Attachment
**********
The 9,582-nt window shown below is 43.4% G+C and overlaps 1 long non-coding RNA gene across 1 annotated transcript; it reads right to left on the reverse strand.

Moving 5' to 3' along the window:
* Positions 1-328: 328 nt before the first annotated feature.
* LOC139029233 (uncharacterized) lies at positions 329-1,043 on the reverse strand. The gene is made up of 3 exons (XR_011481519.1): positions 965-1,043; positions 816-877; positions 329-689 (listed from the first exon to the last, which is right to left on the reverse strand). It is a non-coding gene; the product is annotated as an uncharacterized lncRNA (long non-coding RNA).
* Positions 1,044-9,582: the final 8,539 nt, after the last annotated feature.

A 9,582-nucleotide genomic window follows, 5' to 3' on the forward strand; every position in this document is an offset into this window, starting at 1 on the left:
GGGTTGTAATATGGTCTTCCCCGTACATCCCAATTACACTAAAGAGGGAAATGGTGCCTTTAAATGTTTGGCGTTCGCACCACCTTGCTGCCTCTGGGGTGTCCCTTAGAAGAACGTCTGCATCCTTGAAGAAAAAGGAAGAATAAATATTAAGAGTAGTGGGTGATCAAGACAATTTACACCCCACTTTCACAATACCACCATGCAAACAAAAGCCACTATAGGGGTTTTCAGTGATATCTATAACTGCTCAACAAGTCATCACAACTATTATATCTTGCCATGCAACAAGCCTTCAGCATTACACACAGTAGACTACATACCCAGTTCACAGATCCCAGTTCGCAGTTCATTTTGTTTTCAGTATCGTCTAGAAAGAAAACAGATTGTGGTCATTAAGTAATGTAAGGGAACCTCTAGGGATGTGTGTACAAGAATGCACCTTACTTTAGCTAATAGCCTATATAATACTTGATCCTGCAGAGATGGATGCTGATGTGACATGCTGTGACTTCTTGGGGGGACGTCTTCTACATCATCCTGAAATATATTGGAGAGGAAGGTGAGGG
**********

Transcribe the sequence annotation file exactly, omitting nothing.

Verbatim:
The 9,582-nt window shown below is 43.4% G+C and overlaps 1 long non-coding RNA gene across 1 annotated transcript; it reads right to left on the reverse strand.

Moving 5' to 3' along the window:
* Positions 1-328: 328 nt before the first annotated feature.
* LOC139029233 (uncharacterized) lies at positions 329-1,043 on the reverse strand. The gene is made up of 3 exons (XR_011481519.1): positions 965-1,043; positions 816-877; positions 329-689 (listed from the first exon to the last, which is right to left on the reverse strand). It is a non-coding gene; the product is annotated as an uncharacterized lncRNA (long non-coding RNA).
* Positions 1,044-9,582: the final 8,539 nt, after the last annotated feature.

A 9,582-nucleotide genomic window follows, 5' to 3' on the forward strand; every position in this document is an offset into this window, starting at 1 on the left:
GGGTTGTAATATGGTCTTCCCCGTACATCCCAATTACACTAAAGAGGGAAATGGTGCCTTTAAATGTTTGGCGTTCGCACCACCTTGCTGCCTCTGGGGTGTCCCTTAGAAGAACGTCTGCATCCTTGAAGAAAAAGGAAGAATAAATATTAAGAGTAGTGGGTGATCAAGACAATTTACACCCCACTTTCACAATACCACCATGCAAACAAAAGCCACTATAGGGGTTTTCAGTGATATCTATAACTGCTCAACAAGTCATCACAACTATTATATCTTGCCATGCAACAAGCCTTCAGCATTACACACAGTAGACTACATACCCAGTTCACAGATCCCAGTTCGCAGTTCATTTTGTTTTCAGTATCGTCTAGAAAGAAAACAGATTGTGGTCATTAAGTAATGTAAGGGAACCTCTAGGGATGTGTGTACAAGAATGCACCTTACTTTAGCTAATAGCCTATATAATACTTGATCCTGCAGAGATGGATGCTGATGTGACATGCTGTGACTTCTTGGGGGGACGTCTTCTACATCATCCTGAAATATATTGGAGAGGAAGGTGAGGG